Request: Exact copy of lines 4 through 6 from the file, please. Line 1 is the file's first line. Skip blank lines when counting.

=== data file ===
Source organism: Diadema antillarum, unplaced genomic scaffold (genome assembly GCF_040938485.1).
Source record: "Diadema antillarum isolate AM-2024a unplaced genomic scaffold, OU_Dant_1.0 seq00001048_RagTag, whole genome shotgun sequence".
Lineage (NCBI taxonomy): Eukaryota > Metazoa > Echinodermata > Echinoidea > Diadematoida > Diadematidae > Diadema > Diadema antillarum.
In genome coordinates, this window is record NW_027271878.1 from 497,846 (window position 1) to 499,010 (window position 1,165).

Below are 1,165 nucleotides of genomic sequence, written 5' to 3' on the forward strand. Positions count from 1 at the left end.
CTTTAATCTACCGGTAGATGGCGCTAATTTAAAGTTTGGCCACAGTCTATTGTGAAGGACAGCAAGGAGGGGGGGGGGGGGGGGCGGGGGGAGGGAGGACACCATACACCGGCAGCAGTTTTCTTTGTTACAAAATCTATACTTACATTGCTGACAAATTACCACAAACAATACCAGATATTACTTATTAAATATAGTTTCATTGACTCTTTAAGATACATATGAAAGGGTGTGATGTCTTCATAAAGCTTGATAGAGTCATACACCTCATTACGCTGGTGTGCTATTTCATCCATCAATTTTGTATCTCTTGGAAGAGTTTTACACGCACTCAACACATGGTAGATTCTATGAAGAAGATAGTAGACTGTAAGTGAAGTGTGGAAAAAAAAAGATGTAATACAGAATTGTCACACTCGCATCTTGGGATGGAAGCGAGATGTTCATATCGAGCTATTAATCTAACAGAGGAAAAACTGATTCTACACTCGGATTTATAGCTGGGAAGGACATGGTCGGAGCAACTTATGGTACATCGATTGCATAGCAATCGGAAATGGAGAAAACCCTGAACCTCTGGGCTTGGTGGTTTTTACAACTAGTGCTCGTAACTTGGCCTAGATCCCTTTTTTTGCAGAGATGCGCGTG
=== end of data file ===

In genome coordinates, this window is record NW_027271878.1 from 497,846 (window position 1) to 499,010 (window position 1,165).

Below are 1,165 nucleotides of genomic sequence, written 5' to 3' on the forward strand. Positions count from 1 at the left end.
CTTTAATCTACCGGTAGATGGCGCTAATTTAAAGTTTGGCCACAGTCTATTGTGAAGGACAGCAAGGAGGGGGGGGGGGGGGGGCGGGGGGAGGGAGGACACCATACACCGGCAGCAGTTTTCTTTGTTACAAAATCTATACTTACATTGCTGACAAATTACCACAAACAATACCAGATATTACTTATTAAATATAGTTTCATTGACTCTTTAAGATACATATGAAAGGGTGTGATGTCTTCATAAAGCTTGATAGAGTCATACACCTCATTACGCTGGTGTGCTATTTCATCCATCAATTTTGTATCTCTTGGAAGAGTTTTACACGCACTCAACACATGGTAGATTCTATGAAGAAGATAGTAGACTGTAAGTGAAGTGTGGAAAAAAAAAGATGTAATACAGAATTGTCACACTCGCATCTTGGGATGGAAGCGAGATGTTCATATCGAGCTATTAATCTAACAGAGGAAAAACTGATTCTACACTCGGATTTATAGCTGGGAAGGACATGGTCGGAGCAACTTATGGTACATCGATTGCATAGCAATCGGAAATGGAGAAAACCCTGAACCTCTGGGCTTGGTGGTTTTTACAACTAGTGCTCGTAACTTGGCCTAGATCCCTTTTTTTGCAGAGATGCGCGTG